Dr. Raymond L. Markley Jr.
Gynecologist had also invented several instruments
Dr. Raymond Law Markley Jr. (Baltimore Sun / March 7, 2012)
The former longtime Towson resident who was residing at Oak Crest Village, was 89.
The son of a Lutheran minister and a homemaker, Raymond Law Markley Jr., was born in Chambersburg, Pa.
When he was a teenager, he moved with his family to Lynchburg, Va., when his father was assigned to a church in the city. They later moved in 1936 to Greencastle, Pa., where he graduated in 1939 from Greencastle High School.
He earned a bachelor's degree in chemistry in 1943 from Gettysburg College, and because of World War II, went through an accelerated three-year program at the University of Maryland School of Medicine, where he earned his medical degree in 1946.
After completing his internship at Bon Secours Hospital, he served in the Army Medical Corps where he attained the rank of captain, and had been chief of the anesthesia department at Tilton General Hospital at Fort Dix, N.J.
He was discharged in 1950.
Dr. Markley completed a three-year residency in gynecology at the old Hospital for the Women of Maryland on Bolton Hill in 1953.
He began the practice of gynecology, with a specialty in female urology, in 1954 in the Medical Arts Building on Cathedral Street.
He later had offices on York Road in Timonium and at the Ruxton Towers apartments at Charles Street and the Beltway.
Dr. Markley was also on the staff of Greater Baltimore Medical Center, St. Joseph Medical Center and Union Memorial Hospital.
From 1954 to 1990, he was an assistant in gynecology at what is now the University of Maryland Medical Center, and an instructor in gynecology at the Johns Hopkins University School of Medicine and at Johns Hopkins Hospital, during the same years.
He was a consultant in gynecology at what is now Johns Hopkins Bayview Medical Center from 1954 to 1990, and from 1954 to 1958 he had been the Baltimore Police Department physician who examined women and children.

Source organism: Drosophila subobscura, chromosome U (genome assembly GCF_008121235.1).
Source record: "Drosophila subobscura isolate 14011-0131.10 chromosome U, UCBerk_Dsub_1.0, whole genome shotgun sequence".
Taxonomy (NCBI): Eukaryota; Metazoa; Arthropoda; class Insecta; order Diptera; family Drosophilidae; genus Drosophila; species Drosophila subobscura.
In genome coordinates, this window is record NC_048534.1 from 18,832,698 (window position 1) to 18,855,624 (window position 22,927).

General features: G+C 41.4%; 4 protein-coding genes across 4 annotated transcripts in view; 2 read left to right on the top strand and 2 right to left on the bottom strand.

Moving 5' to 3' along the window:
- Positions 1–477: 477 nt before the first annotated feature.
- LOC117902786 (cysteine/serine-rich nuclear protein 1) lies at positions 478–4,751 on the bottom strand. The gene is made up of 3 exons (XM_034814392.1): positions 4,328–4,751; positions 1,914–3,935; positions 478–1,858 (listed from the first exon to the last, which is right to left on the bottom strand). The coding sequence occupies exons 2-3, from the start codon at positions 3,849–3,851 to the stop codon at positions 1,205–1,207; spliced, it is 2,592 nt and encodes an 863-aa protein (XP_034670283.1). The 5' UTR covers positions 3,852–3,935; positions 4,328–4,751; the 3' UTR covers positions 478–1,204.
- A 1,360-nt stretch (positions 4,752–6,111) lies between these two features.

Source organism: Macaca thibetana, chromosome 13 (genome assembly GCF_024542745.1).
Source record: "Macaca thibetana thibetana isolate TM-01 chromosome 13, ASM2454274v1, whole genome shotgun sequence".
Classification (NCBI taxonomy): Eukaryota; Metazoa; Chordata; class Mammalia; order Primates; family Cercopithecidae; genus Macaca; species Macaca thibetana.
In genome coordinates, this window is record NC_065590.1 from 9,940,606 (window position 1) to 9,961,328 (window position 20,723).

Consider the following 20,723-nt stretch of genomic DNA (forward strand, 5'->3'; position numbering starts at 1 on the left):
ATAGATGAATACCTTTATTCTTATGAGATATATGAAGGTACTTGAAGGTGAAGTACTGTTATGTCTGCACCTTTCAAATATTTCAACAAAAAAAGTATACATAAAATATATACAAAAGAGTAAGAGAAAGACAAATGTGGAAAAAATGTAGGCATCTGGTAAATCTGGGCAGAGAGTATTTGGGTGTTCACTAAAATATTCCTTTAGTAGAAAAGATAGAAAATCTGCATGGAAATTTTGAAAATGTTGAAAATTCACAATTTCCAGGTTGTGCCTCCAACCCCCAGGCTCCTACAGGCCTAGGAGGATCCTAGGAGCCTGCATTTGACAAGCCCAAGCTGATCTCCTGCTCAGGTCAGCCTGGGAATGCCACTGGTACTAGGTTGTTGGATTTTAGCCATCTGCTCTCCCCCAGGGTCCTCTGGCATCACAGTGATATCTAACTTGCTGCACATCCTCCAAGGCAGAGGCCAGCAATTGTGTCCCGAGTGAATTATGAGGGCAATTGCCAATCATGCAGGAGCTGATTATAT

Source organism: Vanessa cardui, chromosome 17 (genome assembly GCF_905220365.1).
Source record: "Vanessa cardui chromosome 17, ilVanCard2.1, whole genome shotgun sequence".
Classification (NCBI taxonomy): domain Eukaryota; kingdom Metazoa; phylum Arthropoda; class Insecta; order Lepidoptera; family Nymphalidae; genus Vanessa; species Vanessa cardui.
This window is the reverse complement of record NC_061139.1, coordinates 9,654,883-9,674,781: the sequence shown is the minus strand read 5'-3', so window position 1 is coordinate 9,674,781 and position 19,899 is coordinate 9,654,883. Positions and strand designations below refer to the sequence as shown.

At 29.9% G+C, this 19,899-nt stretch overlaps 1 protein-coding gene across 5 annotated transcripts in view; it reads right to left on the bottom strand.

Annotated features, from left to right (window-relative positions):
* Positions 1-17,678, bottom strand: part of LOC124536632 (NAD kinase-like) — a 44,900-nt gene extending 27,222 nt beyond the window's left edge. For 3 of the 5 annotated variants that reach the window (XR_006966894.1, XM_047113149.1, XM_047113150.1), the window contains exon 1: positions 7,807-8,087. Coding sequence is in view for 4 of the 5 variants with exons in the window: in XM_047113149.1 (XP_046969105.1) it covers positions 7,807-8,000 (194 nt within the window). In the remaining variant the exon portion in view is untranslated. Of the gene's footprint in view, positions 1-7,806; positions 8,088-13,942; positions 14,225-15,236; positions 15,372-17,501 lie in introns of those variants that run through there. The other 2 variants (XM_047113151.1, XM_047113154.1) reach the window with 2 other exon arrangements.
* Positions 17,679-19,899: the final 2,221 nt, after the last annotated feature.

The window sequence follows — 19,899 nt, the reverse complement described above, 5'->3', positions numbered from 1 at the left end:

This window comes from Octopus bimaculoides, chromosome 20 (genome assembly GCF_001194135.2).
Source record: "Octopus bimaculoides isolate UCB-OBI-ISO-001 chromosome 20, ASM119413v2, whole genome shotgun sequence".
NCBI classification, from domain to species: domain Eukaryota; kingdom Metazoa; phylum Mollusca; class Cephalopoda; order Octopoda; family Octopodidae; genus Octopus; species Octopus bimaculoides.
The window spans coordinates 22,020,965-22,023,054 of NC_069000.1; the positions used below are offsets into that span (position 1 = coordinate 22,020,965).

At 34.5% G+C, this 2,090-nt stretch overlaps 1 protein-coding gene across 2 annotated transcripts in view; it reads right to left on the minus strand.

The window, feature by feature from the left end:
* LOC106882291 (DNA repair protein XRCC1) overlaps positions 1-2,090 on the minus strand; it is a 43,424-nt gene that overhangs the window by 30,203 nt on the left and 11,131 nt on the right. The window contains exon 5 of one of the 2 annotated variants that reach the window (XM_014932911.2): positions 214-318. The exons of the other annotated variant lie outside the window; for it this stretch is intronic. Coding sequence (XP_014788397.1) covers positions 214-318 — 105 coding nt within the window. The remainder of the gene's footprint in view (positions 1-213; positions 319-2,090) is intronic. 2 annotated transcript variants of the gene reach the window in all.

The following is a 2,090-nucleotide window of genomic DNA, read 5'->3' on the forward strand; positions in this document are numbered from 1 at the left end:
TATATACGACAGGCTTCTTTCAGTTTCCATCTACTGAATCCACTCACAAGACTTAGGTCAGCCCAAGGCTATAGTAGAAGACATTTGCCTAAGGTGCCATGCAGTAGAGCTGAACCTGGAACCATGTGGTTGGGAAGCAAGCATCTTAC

Dr. Markley also was the author of numerous articles concerning cancer of the cervix and endometrium. In 1962, he was granted a patent for a cervical tourniquet which is a type of clamp, explained his daughter, Paula Markley Burger of Herndon, Va.
"That clamp allowed me to enter the world and helped my mother keep her pregnancy," said Ms. Burger. "I was a preemie and when I was born I weighed 21/2 1/2 pounds."
In 1974, Dr. Markley co-developed with Dr. Albert Milan, an instrument they called MI-MARK, that was used to detect endometrial cancer.
"It collected cells and was used in the United States and Switzerland," his daughter said.
"He was very well-respected. Our patients came from all over the East Coast and even Florida," said Judith J. "Judy" Holman, who worked for Dr. Markley as his office manager for 30 years. "He also did radical cervical cancer surgery when needed at Hopkins and Union Memorial."
Ms. Holman described him as a "wonderful man."
"That's why I stayed so long and the patients simply loved him because he treated them with gentleness, kindness and love," she said. "He was a very quiet man and in 30 years, I never heard him once raise his voice."
Dr. Markley was a member of the American College of Obstetricians, Gynecologists, and the American Board of Obstetrics and Gynecology and had chaired the Maryland Medical Political Action Committee from 1971 to 1972.
He had been a member for 50 years of the American Medical Association and a founding fellow in 1979 of the Gynecologic Laser Society.
His professional memberships also included the Baltimore Medical and Surgical Society, Maryland Obstetrical and Gynecological Society, and the American Society for Colposcopy and Cervical Pathology.
He was also a member of the Baltimore County Medical Society, Maryland Medical Society and the Southern Medical Society.
At the time of his 1990 retirement, Dr. Markley's practice was located in the Osler Medical Center professional building in Towson, which he owned.
After retiring from practice, Dr. Markley returned to college and earned another bachelor's degree in ceramics in 1994 from Towson University, and liked making ceramic desktop fountains.
He had been an active member for many years of First English Evangelical Lutheran Church in Guilford.
A Mason, he was a member of Mount Moriah Lodge 116, and a member of the Sons of the American Revolution and Friends of the Towson Library.
Dr. Markley was a stamp collector and enjoyed playing bridge. He also was an avid gardener and had built a greenhouse on the back of his Stevenson Lane home.
He and his wife of 52 years, the former Doris Himler, who died in 1999, had been longtime season subscribers to the Baltimore Symphony Orchestra. The couple also enjoyed dancing.
Funeral services will be held at 11 a.m. Monday at Oak Crest Village, 8800 Walther Blvd., Parkville.
In addition to his daughter, Dr. Markley is survived by a son, D. Kieffer Markley of Millington, Kent County; a brother, the Rev. William A. Markley of Westminster; a sister, Jane Davis of Selbyville, Del.; and three grandchildren.